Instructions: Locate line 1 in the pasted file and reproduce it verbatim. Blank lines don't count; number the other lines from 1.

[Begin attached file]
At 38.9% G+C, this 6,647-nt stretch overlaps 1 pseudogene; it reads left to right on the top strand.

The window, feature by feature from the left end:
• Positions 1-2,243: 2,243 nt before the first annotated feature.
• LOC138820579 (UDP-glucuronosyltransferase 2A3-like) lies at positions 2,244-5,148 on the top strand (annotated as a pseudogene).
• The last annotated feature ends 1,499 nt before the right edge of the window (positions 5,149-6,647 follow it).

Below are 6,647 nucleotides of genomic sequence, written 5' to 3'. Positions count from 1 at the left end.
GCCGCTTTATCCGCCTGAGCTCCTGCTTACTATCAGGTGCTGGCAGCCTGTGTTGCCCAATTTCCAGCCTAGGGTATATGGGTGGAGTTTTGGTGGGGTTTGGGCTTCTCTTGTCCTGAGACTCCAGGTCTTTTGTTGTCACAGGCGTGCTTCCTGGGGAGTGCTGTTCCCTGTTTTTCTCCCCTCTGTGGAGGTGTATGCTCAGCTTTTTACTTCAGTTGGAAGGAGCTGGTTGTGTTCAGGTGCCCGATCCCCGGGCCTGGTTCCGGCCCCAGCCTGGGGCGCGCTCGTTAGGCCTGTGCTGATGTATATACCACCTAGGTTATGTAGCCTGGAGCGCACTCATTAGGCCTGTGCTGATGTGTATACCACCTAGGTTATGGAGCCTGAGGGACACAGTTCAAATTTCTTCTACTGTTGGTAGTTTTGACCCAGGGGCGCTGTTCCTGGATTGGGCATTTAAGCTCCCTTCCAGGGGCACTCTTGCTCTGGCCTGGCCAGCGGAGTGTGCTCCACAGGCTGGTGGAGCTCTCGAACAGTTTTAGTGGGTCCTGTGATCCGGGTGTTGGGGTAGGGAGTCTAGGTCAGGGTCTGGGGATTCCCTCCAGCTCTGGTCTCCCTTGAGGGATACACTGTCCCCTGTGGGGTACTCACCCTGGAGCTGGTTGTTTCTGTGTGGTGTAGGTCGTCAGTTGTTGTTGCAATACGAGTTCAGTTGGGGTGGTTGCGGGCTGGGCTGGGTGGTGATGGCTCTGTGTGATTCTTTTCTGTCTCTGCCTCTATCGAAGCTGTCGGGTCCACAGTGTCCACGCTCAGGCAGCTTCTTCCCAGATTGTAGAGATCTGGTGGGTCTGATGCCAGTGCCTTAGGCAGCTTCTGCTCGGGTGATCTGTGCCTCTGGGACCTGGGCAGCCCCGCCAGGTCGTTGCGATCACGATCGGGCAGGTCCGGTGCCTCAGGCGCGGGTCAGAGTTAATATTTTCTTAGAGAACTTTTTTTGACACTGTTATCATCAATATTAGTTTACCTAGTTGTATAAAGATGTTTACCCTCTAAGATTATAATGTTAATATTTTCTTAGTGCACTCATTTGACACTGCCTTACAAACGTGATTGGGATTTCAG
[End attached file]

At 38.9% G+C, this 6,647-nt stretch overlaps 1 pseudogene; it reads left to right on the top strand.